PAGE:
Among wrestling fans, the most common argument to have is, “who belongs on the Mount Rushmore of wrestlers?”
Austin, Rock, Flair, Hogan, ‘Taker, Sammartino, Cena, Michaels – the list goes on and on. The next most popular discussion among sports entertainment enthusiasts surrounds fantasy booking a dream match between a pair of all-time greats: Austin vs. Hogan, Undertaker vs. Sting, Michaels vs. Styles. Dream matches, all to never have eyes laid upon them.
With the Survivor Series just around the corner, let’s dive into that very same exercise, but apply it to the November tradition. Let’s name the greatest five-on-five men’s teams of all-time.
Rules: This will be your typical babyface vs. heel matchup. You’re not going to see the Iron Sheik and Hulk Hogan on the same team. We’re also going to restrict the wrestler options to WWE and WCW from the mid 1980’s onwards, therefore you will not have the heel team captained by Gorgeous George.
The Good Guys
Captain: Stone Cold Steve Austin
Teammates: The Rock, Shawn Michaels, John Cena, Hulk Hogan
Surprise run-in: Sting
The Bad Guys
Captain: Ric Flair
Teammates: Rowdy Roddy Piper, Triple H, Ted DiBiase, Hollywood Hulk Hogan
Surprise run-in: Vince McMahon
Okay let’s start with the obvious: the captains.
Stone Cold Steve Austin is the most popular wrestler of all-time, and I will not be having any further conversation with anyone who wants to think otherwise. He was the hottest draw during the biggest money-making period in the history of sports entertainment. End of discussion.
Ric Flair was the dirtiest player in the game. He was always the ultimate antagonist to whomever was the ultimate underdog, whether it be Dusty Rhodes, Ricky Steamboat or Sting. The Nature Boy proved that to be the man you had to beat the man, and that’s why he’s the captain of the heel team.
If Austin is choice 1-A for captain, then The Rock would be 1-B. The People’s Champ was neck-and-neck with Austin in terms of popularity during the attitude era. The Rock cut scathing, quick-witted, hilarious promos, and could then always follow it up with a badass performance in the ring. The best thing about Rock being on the babyface team is that he would be going mano-a-mano with Roddy Piper on the mic. Imagine both guys in their prime fighting it out on the stick, and then brawling in the ring.
Shawn Michaels was a tough choice to put on the babyface side. Some of his greatest work came as a heel, starting of course with the barbershop window. However, Michaels’ work following his 2002 comeback was almost exclusively as a babyface. The Heartbreak Kid is, arguably, the greatest in-ring performer to ever grace the squared circle, which therefore makes it tough to cheer against him.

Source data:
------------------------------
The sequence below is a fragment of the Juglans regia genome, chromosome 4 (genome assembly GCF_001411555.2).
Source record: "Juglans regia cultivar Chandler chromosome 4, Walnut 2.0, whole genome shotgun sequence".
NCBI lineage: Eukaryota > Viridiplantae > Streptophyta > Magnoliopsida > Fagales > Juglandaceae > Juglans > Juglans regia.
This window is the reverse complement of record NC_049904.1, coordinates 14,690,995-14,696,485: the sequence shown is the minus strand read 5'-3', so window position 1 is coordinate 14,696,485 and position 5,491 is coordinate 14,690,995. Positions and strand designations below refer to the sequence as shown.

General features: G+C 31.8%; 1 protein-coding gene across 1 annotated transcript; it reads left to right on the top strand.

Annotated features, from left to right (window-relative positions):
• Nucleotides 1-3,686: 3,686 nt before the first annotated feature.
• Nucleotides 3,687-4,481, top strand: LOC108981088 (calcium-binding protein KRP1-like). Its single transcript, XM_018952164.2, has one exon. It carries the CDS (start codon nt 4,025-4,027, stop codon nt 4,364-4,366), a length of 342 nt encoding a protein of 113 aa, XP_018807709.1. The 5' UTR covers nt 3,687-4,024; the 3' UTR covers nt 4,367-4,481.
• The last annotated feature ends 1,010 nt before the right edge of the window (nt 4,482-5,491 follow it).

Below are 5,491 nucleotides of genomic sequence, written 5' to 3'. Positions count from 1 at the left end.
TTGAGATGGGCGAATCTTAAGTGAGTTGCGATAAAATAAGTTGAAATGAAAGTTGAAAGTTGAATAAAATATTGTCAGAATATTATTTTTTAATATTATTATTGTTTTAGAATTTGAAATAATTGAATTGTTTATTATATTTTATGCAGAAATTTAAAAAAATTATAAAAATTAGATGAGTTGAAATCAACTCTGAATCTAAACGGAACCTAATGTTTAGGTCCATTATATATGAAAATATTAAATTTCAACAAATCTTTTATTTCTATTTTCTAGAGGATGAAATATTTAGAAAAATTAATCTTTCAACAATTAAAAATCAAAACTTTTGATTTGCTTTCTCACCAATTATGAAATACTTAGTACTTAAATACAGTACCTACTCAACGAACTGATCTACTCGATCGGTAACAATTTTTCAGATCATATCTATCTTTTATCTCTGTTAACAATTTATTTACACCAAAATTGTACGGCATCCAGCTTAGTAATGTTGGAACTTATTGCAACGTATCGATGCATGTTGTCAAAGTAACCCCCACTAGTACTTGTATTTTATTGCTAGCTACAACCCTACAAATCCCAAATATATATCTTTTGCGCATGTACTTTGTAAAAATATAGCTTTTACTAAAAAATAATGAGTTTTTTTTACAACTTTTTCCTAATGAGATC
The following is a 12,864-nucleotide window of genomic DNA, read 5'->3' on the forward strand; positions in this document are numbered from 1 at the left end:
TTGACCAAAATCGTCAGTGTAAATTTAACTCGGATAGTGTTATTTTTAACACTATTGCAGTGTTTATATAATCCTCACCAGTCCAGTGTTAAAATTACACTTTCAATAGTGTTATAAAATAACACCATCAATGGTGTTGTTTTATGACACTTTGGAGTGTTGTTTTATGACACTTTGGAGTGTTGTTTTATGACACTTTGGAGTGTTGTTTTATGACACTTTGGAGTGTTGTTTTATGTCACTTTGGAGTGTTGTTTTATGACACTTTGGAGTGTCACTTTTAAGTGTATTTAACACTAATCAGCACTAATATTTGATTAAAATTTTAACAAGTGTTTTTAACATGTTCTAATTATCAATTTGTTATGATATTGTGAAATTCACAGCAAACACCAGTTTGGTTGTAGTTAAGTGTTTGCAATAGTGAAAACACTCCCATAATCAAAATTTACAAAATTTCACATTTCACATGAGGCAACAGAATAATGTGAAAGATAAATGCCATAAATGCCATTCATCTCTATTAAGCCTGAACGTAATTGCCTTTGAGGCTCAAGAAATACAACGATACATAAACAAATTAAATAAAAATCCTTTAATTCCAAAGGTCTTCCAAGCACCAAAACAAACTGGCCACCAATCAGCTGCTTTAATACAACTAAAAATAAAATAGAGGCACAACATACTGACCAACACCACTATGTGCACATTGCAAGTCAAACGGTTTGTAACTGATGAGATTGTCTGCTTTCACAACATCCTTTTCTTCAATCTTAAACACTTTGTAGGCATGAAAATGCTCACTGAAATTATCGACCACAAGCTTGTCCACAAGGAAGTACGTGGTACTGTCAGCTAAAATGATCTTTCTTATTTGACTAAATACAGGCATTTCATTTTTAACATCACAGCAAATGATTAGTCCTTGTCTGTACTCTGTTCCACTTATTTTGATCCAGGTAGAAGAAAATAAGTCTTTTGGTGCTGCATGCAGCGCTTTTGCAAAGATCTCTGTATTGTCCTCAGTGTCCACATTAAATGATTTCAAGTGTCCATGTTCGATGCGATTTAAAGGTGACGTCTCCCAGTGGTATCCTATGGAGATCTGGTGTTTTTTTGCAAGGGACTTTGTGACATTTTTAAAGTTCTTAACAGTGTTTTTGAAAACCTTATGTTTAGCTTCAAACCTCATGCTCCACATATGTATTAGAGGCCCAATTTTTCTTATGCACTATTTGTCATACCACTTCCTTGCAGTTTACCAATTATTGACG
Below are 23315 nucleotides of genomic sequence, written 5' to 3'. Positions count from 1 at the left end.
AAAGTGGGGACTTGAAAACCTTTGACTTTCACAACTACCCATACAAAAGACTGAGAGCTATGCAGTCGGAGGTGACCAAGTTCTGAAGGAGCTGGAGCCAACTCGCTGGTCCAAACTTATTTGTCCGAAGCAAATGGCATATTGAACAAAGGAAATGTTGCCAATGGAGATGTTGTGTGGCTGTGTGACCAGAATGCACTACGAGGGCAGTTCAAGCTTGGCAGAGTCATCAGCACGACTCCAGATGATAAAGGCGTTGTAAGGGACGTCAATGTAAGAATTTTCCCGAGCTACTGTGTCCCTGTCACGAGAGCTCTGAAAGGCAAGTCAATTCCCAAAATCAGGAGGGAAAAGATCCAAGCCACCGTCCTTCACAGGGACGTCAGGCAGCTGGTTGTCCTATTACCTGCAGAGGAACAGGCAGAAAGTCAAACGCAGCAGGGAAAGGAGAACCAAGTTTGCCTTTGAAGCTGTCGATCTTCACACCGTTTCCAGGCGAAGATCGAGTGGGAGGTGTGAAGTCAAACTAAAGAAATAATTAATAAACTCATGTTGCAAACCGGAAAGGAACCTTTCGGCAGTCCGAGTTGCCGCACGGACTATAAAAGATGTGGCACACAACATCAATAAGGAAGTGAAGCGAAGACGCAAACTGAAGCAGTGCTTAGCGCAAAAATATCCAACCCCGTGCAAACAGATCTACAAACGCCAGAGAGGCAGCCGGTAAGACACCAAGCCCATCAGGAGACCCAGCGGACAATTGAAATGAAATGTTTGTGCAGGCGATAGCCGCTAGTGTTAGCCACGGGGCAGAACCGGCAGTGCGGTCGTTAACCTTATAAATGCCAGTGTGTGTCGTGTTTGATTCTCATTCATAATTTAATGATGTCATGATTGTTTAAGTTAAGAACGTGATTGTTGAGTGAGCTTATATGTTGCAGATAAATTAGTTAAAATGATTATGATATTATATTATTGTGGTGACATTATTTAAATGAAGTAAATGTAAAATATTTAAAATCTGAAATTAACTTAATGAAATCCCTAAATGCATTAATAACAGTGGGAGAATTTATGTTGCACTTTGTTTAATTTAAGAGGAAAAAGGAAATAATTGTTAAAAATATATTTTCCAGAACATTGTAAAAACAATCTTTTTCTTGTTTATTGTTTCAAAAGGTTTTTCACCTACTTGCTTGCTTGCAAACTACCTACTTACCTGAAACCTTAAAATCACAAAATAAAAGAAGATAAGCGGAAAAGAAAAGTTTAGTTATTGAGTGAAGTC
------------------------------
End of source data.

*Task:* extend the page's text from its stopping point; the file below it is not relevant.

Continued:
That same feeling can’t be shared with Michaels’ D-Generation X running buddy, Triple H. Hunter was on top of the WWE for what felt like over a decade, starting in the early 2000’s. Fans grew very weary of Triple H title reigns, despite HHH’s memorable feuds with the likes of Mick Foley and The Rock. With The Game on top, fans were desperate to see someone topple him, and that makes him perfect for this heel team.
Speaking of extremely long periods spent on top in one role, inside the wrestling business… is there anyone more perfect for this babyface team than John Cena? Love him or hate him, and there are lot of people that fall into the latter, the 16-time world champ has been respectfully loyal to the hustle that is needed when representing a pure babyface. Cena always remained true to his values and never wavered in his pursuit of winning with a sense of pride.
Meanwhile, there was absolutely pride in winning with dignity when it came to Ted DiBiase. The Million Dollar Man was the blueprint for what a stereotypical heel should be in the late 1980’s. He “bought” the WWE Championship, at one point. This man stopped at nothing to win because, after all, everybody’s got a price.
Now, we come to the part that maybe made you look twice. Hulk Hogan is on both teams. That is not a mistake. The Hulkster of the 1980’s was the truest form of a babyface that the wrestling business had seen, and maybe will ever see. The all-American, say your prayers, eat your vitamins good guy, then became the most perfect set up for the greatest heel turn the business had ever seen, and maybe will ever see.
When Hollywood Hulk Hogan was born in 1996, he transformed into the ultimate bad guy He held that spot for a number of years inside the NWO, which in itself was cool, but was still able to draw heat due to the disdain fans had for Hogan, be it kayfabe or not. Red-and-Yellow Hogan vs. Hollywood Hogan is the ultimate good guy vs. the ultimate bad guy.
But wait, there’s more. No big-time wrestling match is complete without some sort of interference from the back at some point. So, of course, I’ve fantasy booked a couple of run-ins for each squad. I went a little off the board for the babyface team, as Sting isn’t generally considered one of the greatest faces of all-time, but that’s not entirely why he’s on this team.
When Sting changed into “Crow Swing” in late 1996, he made a habit of hanging out in the rafters until finally appearing at the end of an episode of WCW Nitro, and taking out the NWO with a baseball bat. The crowd would go absolutely bonkers when the Stinger would drop into the ring. That’s why he’s here.
On the other side, there is an argument to made surrounding Vince McMahon actually being the greatest heel of all-time, playing the ultimate antagonist to Steve Austin’s protagonist. Vinny Mac gets the run-in role in this match due to the fact that he’s not actually a wrestler, and is therefore better left to drop in, and just the screw someone out of win. After all, The Chairman is pretty familiar with a screwjob at Survivor Series.
Catch Survivor Series live on the WWE Network Sunday, Nov. 24, at 7 p.m. ET, and be sure to follow along with Sportsnet’s live blog coverage during the event.